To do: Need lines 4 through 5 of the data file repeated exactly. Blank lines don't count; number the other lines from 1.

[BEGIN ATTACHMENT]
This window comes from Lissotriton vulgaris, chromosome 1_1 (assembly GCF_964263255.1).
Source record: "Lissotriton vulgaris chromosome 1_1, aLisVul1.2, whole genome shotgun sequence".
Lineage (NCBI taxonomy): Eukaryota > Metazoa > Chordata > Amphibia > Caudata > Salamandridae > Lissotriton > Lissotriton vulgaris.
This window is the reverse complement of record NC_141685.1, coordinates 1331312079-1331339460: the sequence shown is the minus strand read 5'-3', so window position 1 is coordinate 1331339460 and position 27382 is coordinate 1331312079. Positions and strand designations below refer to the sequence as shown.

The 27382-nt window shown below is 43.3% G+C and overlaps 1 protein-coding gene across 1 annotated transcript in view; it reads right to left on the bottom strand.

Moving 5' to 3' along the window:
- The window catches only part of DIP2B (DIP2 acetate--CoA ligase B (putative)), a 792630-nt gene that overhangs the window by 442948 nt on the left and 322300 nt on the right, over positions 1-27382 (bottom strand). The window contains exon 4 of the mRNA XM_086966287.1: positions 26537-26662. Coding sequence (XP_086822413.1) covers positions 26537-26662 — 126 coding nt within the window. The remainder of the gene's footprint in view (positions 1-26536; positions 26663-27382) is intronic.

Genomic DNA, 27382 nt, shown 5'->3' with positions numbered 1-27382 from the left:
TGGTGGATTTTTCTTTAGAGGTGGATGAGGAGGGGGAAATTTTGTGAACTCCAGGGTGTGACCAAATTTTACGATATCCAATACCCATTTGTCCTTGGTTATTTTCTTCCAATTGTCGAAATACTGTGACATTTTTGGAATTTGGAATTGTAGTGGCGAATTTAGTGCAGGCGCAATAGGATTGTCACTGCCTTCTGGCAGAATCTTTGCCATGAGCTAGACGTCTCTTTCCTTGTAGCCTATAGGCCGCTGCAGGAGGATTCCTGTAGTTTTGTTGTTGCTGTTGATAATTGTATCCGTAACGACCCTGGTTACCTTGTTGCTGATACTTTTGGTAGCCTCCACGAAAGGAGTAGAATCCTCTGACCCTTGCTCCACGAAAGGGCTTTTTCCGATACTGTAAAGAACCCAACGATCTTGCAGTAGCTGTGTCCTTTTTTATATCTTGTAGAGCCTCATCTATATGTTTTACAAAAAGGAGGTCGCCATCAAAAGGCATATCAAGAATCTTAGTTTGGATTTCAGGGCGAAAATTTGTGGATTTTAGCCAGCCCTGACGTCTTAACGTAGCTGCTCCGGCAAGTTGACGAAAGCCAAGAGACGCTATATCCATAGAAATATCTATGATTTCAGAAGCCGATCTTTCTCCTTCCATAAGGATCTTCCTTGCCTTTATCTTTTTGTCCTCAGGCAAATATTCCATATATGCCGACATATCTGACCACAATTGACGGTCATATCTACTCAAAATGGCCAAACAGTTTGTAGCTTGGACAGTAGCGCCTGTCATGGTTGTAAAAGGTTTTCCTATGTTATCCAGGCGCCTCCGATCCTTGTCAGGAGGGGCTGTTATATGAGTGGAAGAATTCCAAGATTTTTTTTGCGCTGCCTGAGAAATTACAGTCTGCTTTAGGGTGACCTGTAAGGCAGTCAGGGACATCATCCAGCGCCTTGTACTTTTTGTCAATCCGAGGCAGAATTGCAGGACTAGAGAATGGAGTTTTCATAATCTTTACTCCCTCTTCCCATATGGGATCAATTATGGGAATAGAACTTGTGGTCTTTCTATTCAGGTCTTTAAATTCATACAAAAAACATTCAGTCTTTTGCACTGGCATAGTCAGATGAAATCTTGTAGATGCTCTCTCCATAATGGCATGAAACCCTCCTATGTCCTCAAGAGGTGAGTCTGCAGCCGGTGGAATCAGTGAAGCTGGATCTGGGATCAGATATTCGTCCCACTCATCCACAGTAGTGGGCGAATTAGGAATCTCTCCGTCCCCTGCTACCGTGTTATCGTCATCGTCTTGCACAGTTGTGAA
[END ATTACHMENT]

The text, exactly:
This window is the reverse complement of record NC_141685.1, coordinates 1331312079-1331339460: the sequence shown is the minus strand read 5'-3', so window position 1 is coordinate 1331339460 and position 27382 is coordinate 1331312079. Positions and strand designations below refer to the sequence as shown.

The 27382-nt window shown below is 43.3% G+C and overlaps 1 protein-coding gene across 1 annotated transcript in view; it reads right to left on the bottom strand.